Description

The investment seeks to provide a high level of income and moderate long-term capital appreciation by tracking the performance of the MSCI US Investable Market Real Estate 25/50 Index that measures the performance of publicly traded equity REITs and other real estate-related investments. The advisor attempts to track the index by investing all, or substantially all, of its assets-either directly or indirectly through a wholly owned subsidiary, which is itself a registered investment company-in the stocks that make up the index, holding each stock in approximately the same proportion as its weighting in the index. The fund is non-diversified.

Statistics (YTD)

What do these metrics mean? [Read More] [Hide]

TotalReturn:

'Total return is the amount of value an investor earns from a security over a specific period, typically one year, when all distributions are reinvested. Total return is expressed as a percentage of the amount invested. For example, a total return of 20% means the security increased by 20% of its original value due to a price increase, distribution of dividends (if a stock), coupons (if a bond) or capital gains (if a fund). Total return is a strong measure of an investment’s overall performance.'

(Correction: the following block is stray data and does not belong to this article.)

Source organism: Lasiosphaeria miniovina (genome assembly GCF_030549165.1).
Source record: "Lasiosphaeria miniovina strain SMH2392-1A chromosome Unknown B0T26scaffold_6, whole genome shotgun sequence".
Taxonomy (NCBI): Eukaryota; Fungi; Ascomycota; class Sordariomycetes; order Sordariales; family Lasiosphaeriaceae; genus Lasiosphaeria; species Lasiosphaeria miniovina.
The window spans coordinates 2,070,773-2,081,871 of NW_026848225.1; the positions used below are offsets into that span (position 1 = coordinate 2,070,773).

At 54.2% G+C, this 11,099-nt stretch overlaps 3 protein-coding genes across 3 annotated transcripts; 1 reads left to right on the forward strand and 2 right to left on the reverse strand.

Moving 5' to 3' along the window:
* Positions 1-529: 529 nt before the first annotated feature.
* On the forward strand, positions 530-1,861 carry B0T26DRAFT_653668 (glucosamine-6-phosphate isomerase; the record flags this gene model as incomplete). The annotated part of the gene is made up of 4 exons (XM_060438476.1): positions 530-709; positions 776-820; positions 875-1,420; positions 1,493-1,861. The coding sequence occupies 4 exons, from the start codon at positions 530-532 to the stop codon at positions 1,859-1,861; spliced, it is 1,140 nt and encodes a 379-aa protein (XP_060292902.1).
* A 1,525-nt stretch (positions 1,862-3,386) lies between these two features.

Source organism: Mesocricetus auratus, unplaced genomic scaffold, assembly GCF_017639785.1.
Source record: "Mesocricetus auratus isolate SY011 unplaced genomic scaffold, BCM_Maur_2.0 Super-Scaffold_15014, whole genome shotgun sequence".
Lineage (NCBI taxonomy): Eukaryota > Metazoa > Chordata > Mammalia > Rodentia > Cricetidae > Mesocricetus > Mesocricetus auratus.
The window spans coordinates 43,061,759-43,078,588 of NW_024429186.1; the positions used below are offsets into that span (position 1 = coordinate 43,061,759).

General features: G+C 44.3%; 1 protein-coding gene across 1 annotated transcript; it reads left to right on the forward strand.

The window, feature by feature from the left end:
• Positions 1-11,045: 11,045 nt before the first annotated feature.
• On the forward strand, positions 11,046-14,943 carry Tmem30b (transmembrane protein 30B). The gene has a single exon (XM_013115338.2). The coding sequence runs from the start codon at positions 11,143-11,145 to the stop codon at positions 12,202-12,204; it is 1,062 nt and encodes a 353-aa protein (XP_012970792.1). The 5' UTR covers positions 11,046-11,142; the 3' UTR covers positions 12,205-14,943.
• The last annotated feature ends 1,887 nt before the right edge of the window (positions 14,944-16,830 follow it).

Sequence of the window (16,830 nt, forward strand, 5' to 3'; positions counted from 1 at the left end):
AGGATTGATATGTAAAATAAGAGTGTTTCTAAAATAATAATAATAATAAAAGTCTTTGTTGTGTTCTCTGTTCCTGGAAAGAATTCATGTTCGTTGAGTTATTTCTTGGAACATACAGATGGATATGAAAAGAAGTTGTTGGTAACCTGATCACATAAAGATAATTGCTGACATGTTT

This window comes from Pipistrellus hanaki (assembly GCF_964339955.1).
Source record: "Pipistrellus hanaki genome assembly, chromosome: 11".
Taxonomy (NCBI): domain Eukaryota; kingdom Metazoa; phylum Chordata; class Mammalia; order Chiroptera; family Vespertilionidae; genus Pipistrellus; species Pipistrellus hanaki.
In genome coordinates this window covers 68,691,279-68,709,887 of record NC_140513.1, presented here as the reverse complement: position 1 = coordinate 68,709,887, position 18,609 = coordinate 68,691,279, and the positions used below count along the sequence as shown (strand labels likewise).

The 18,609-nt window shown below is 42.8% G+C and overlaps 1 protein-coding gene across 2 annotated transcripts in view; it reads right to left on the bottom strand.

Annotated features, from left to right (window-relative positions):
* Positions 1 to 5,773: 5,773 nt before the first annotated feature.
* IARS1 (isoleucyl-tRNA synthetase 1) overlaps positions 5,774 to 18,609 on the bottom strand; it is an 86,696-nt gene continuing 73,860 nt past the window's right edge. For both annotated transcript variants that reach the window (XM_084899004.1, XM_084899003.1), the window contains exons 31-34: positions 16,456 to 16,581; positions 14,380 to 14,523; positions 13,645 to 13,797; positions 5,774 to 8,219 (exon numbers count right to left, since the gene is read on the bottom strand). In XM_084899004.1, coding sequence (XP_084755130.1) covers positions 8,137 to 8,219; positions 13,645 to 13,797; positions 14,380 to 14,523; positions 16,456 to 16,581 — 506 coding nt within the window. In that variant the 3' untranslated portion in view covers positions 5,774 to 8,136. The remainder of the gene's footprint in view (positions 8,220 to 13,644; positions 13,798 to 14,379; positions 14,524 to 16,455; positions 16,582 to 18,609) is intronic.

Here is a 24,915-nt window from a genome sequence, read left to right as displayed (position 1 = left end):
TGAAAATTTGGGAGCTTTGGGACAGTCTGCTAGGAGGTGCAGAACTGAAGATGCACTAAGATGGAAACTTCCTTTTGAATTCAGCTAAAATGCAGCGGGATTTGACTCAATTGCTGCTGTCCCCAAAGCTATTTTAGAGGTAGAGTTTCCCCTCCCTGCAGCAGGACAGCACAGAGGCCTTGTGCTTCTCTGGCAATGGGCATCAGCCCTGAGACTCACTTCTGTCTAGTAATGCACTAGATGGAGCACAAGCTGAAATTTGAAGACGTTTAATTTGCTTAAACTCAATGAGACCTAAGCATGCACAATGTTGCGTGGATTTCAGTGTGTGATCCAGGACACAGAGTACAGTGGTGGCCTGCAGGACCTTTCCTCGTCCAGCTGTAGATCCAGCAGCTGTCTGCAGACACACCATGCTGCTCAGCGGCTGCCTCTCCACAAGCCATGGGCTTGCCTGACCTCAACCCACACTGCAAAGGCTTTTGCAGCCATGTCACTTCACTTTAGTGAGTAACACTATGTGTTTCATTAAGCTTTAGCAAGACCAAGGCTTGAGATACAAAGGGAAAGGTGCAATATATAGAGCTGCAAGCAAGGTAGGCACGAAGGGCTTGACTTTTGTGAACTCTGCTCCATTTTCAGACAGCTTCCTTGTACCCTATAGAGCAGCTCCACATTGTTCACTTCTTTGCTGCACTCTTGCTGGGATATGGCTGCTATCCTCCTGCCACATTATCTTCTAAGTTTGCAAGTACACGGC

Using this definition on our asset we see for example:
  • The total return, or performance over 5 years of Vanguard Real Estate Index Fund is 19.7%, which is lower, thus worse compared to the benchmark SPY (60.7%) in the same period.
  • During the last 3 years, the total return is -1.8%, which is lower, thus worse than the value of 29.5% from the benchmark.

CAGR:

'The compound annual growth rate isn't a true return rate, but rather a representational figure. It is essentially a number that describes the rate at which an investment would have grown if it had grown the same rate every year and the profits were reinvested at the end of each year. In reality, this sort of performance is unlikely. However, CAGR can be used to smooth returns so that they may be more easily understood when compared to alternative investments.'

Applying this definition to our asset in some examples:
  • Compared with the benchmark SPY (10%) in the period of the last 5 years, the compounded annual growth rate (CAGR) of 3.7% of Vanguard Real Estate Index Fund is lower, thus worse.